Federal Hall in downtown New York, which sits on the site where George Washington was inaugurated as the first American president in 1789, is hosting a uniquely appropriate exhibition.
Mel Ziegler’s Flag Exchange project, which has toured four US cities since 2013, is a presentation of 50 distressed American flags, one collected by the artist from each state between 2011 and 2016, during which Ziegler travelled across the country and offered new flags for old ones.
Ziegler came across his first flag near Nashville, Tennessee, where he lives. “It was hanging from a barn and had been there so long that the white stripes had rotted away and only the red ones remained,” he says. “I thought it was amazing, the way it looked, and then I couldn’t help myself. I just started noticing ragged flags everywhere.”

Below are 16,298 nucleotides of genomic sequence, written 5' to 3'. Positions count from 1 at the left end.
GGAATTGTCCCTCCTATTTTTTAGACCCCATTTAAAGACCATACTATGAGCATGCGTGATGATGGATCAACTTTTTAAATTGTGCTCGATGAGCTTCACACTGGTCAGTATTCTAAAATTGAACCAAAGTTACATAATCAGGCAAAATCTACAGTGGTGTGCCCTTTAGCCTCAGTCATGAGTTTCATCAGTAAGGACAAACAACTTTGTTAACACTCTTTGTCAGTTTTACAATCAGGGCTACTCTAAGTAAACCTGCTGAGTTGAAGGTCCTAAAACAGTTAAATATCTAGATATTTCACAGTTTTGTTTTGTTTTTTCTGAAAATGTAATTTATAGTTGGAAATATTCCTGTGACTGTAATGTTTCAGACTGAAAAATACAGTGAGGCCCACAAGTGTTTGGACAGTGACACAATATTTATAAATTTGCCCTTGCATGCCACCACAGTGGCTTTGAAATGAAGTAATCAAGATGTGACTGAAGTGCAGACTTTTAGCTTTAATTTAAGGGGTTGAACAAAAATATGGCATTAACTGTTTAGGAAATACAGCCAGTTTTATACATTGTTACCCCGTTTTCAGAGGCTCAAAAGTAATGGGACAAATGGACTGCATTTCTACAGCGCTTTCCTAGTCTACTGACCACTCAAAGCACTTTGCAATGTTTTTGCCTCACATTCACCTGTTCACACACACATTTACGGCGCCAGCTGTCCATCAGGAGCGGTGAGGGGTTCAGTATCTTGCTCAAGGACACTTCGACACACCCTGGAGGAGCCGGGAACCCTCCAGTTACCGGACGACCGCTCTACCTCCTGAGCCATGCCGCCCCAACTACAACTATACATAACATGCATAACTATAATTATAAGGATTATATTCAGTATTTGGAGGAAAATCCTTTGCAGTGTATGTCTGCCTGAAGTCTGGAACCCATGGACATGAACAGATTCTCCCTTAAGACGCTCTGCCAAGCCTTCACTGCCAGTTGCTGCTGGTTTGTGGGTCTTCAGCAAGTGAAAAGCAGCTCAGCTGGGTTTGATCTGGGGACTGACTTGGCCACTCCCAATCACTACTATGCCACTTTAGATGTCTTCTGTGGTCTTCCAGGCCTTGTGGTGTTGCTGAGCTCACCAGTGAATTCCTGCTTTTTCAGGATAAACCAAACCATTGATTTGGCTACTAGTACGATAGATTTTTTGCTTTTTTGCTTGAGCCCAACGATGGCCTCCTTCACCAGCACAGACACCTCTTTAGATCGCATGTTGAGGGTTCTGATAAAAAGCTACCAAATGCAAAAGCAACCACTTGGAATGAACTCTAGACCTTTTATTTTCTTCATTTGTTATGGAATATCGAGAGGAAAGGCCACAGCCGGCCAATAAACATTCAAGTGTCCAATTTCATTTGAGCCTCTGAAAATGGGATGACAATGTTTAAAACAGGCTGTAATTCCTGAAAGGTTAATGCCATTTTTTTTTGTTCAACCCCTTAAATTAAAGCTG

His original intention was exchange flags only at civic buildings, but he eventually expanded his scope. The flags in the exhibition come from private homeowners, a National Guard office and even a casino.
“When I started, I wasn’t thinking about the political climate in the US.”
“When I started, I wasn’t thinking about the political climate in the US,” Ziegler says. “I was just trying to start a conversation. But who would have thought the climate would be what it is in 2017? It’s beyond what I imagined. It’s more charged that ever.”
But for the artist, a political message is not the point. “The flags can work on their own, but I think it’s important for institutions to collaborate and that’s what they’re trying to do,” he says. When it was show at the Tang Museum at Skidmore College in Sarasota Springs, New York from July 2016 to January 2017, the work was used as staging ground for discussions about the US presidential election.
“This work is a powerful signal of the reasons we should trust artists,” says the show’s curator, Hesse McGraw, who directs the Walter and McBean Galleries at the San Francisco Art Institute. “At a moment in which our democracy and free speech are most under threat, Mel Ziegler’s work Flag Exchange finds the common ground we’ve otherwise lost.”
• Mel Ziegler: Flag Exchange will be at Federal Hall until 10 November.